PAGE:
Overall product improvement in the areas of survivability, RAM, and armament. This includes increased armor, redesigned (safer) internal storage arrangement for ammunition and equipment, engine and suspension upgrades, and product improvement of the M284 cannon and M182A1 mount. The greatest difference is the integration of an inertial navigation system, sensors detecting the weapons' lay, automation, and an encrypted digital communication system, which utilizes computer controlled frequency hopping to avoid enemy electronic warfare and allow the howitzer to send grid location and altitude to the battery fire direction center (FDC). The battery FDCs in turn coordinate fires through a battalion or higher FDC. This allows the Paladin to halt from the move and fire within 30 seconds with an accuracy equivalent to the previous models when properly emplaced, laid, and safed—a process that required several minutes under the best of circumstances. Tactically, this improves the system's survivability by allowing the battery to operate dispersed by pairs across the countryside and allowing the howitzer to quickly displace between salvos, or if attacked by indirect fire, aircraft, or ground forces.

Ammunition stowage is increased from 36 to 39 155 mm rounds.


Swiss M109 KAWEST howitzer in 2009

This Swiss improved version produced by Ruag incorporates a new Swiss-designed L47 155 mm gun with an increased firing range of up to 36 km. The L47 155 mm gun is derived from the Swiss Bison fortress gun's inertial navigation system coupled with a new gun-laying system and more ammunition storage. The KAWEST (lit. Kampfwertsteigerung = upgrade of combat capabilities) requires only 6 crew members instead of 8, and is able to fire 3-round bursts within 15 seconds or maintain a constant firing rate of over one round per minute.

Technical modifications:

  • Increased firing range of up to 27 km, increased rate of fire (burst of 3 rounds in 15 sec.), increased ammunition autonomy (40 rounds, 64 charges).
  • New electrical system increases reliability (better than Mil STD 1245A, higher operational readiness, increased mean time between failures, fault-finding diagnostics with test equipment.)
  • Integrated inertial navigation and positioning system, increased mobility (gears, engine), day and night operations capabilities, effective fire suppression system installed, NEMP and EMP protection. Camouflage: paint and netting.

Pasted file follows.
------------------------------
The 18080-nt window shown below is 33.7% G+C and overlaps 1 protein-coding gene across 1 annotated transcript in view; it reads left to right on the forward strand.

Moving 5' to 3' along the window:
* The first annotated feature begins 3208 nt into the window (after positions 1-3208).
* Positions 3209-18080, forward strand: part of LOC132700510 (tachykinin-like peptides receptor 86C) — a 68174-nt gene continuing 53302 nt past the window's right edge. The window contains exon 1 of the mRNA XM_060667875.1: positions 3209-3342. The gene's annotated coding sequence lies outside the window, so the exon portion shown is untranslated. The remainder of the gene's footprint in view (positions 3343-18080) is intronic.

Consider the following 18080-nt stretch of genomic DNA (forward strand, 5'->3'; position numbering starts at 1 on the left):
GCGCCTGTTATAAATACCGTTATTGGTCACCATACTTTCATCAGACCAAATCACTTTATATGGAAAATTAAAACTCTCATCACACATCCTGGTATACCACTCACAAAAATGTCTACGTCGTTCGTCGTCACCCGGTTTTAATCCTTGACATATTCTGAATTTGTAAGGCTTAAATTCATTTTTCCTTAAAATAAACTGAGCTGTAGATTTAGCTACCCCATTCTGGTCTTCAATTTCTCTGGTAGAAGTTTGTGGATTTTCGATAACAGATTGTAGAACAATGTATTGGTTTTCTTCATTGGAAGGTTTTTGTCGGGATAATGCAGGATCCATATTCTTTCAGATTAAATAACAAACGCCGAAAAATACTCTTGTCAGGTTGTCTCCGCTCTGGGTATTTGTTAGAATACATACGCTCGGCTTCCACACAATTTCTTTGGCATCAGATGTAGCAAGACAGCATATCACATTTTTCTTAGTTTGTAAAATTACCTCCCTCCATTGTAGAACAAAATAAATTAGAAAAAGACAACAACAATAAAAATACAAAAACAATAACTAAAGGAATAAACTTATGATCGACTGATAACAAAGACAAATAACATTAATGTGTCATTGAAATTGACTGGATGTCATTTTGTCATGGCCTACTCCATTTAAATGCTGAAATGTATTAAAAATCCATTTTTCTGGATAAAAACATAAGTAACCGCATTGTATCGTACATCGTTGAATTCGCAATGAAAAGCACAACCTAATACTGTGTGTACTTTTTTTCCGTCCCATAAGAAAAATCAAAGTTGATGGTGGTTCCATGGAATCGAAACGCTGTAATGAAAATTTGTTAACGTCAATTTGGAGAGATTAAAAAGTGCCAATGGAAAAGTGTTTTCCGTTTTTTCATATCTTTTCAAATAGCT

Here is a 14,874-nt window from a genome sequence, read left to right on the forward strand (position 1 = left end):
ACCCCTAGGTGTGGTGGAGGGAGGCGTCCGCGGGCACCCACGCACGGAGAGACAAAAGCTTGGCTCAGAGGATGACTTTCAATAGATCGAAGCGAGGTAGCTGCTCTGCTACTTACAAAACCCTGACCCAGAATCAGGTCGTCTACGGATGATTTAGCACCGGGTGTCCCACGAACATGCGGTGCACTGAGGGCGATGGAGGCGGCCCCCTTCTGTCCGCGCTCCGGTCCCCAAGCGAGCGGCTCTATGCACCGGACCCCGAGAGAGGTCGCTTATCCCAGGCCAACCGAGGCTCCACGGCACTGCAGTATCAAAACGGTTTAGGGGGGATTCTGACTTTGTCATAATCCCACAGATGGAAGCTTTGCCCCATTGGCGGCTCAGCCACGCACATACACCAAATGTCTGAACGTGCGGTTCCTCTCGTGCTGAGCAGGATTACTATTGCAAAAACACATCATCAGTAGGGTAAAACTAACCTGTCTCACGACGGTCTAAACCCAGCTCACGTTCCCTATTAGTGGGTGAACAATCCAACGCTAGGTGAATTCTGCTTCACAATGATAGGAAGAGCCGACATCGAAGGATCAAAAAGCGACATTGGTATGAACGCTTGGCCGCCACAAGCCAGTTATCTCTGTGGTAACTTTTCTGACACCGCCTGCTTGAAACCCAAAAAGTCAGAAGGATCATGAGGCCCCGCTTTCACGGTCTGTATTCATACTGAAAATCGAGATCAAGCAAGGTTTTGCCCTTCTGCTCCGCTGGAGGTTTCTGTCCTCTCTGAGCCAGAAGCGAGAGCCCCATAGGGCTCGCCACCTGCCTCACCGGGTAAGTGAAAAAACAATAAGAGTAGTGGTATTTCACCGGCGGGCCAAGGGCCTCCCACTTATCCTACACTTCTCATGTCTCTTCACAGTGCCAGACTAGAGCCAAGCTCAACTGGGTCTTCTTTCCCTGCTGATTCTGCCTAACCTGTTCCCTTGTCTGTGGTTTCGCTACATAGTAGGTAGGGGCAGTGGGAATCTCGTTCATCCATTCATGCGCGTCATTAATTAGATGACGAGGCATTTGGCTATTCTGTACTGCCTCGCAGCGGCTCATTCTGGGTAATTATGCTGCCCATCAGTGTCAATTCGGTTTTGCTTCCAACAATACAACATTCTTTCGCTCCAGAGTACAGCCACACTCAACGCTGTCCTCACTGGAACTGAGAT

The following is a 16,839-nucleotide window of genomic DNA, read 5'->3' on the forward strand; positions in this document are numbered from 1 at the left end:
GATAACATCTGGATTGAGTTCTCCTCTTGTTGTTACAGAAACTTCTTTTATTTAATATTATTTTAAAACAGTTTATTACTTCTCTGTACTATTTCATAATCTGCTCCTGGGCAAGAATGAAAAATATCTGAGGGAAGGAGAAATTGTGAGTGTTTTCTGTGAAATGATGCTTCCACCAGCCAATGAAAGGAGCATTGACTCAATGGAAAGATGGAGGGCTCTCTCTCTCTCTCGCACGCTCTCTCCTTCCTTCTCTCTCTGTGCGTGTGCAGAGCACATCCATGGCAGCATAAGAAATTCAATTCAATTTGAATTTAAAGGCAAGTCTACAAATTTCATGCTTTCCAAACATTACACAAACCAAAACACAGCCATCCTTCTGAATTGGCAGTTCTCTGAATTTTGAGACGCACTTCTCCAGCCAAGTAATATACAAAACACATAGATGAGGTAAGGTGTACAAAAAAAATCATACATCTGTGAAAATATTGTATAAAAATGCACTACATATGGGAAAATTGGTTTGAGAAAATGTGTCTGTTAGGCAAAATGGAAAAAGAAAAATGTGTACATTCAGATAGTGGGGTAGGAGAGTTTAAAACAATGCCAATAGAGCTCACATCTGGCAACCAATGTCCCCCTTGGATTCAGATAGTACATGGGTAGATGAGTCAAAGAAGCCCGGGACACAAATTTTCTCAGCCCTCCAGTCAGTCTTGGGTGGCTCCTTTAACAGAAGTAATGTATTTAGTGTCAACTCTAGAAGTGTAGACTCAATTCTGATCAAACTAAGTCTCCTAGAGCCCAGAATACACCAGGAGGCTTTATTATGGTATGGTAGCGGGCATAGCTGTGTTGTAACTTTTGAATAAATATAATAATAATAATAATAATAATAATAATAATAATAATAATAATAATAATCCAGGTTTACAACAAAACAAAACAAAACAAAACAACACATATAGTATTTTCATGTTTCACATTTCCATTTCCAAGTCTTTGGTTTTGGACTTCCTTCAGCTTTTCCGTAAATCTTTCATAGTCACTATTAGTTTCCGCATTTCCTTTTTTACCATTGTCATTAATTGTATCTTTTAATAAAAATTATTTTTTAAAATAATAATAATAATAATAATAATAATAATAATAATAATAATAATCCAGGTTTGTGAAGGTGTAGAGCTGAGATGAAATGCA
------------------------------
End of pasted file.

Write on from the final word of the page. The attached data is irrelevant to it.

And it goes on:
• Upgraded Swiss PzHb (Panzerhaubitze) 79 and 88 (M109A1) are known as respectively PzHb 79/95 and PzHb 88/95.


Jointly developed by the Dutch firm RDM and the German firm Rheinmetall, the M109L52 was first revealed in 2002. The main improvement was replacing the M126 series gun with the longer 52-caliber cannon from the PzH 2000, thus the MTLS ammunition of the PzH 2000 can be used. In addition, improvements to the loading system were made. This resulted in an increase of the rate of fire to 9–10 rds/min from the original 3 rds/min, and this high rate of fire can be sustained for up to 2 minutes. A total of 35 rounds can be carried.


The current version in use in the Norwegian Army. Brigade Nord's artillery support unit, Artilleribataljonen, has three Batteries using this.


K55/K55A1 are South Korean variants of the M109, originally based on M109A2 with additional domestic augmentations, license-produced by Samsung Techwin. They are fitted with NBC protection, automatic fire extinguishing system, and a modified ammunition reception module for K56 automatic ammunition resupply vehicle.[2] The Performance Improvement Program variant, K55A1, is a complete domestic overhaul of the K55[3] which is further augmented by Samsung Thales with modern digital ballistic computers, multifunctional data display and controllers, GPS navigation and target acquisition system, wireless datalink equipment, and upgraded fire control storage battery and power supply unit,[4] to closely match the US military's modernization of the Paladin into next-generation standard. Many improved technologies of the South Korean K9 Thunder were retrofitted on the K55A1. 1,040 howitzers of these variants were produced.



The newest M109 version for U.S. service is the M109A7, formerly known as the M109A6 Paladin Integrated Management (PIM). The M109A7 shares common components with the Bradley Fighting Vehicle such as the engine, transmission, and tracks. This creates commonality with other systems and maximizes costs-savings in production, parts inventory, and maintenance personnel. The M109A7's on-board power systems harness technologies originally developed for the Non-Line-of-Sight Cannon; the electric drive is faster than the previous hydraulic system, and the automatic rammer more consistently rams the round into the gun for consistent velocities and better accuracy. It features a 600-volt on-board power system to accommodate additional armor and future networking technologies as they become ready. The M109A7 can sustain a one round per-minute rate of fire and a maximum rate of fire of four rounds per-minute.[5] Weighing 78,000 lb (35,000 kg), the M109A7 is 10,000 lb (4,500 kg) heavier than its predecessor, and it has the capacity grow to 110,000 lb (50,000 kg). Even with the weight increase, the M109A7 can travel faster than previous versions at 38 mph (61 km/h) and is more maneuverable than a Bradley Fighting Vehicle.[6]

Prototypes of the vehicle underwent government testing in preparation for a low-rate initial production decision. The testing included reliability, availability, and maintainability mission testing as well as ballistic hull and turret testing. M109A7 was slated to begin low-rate initial production by 2013. The U.S. Army plans on procuring a fleet of 580 sets of M109A7 howitzers and M992A3 ammunition support vehicles.[5]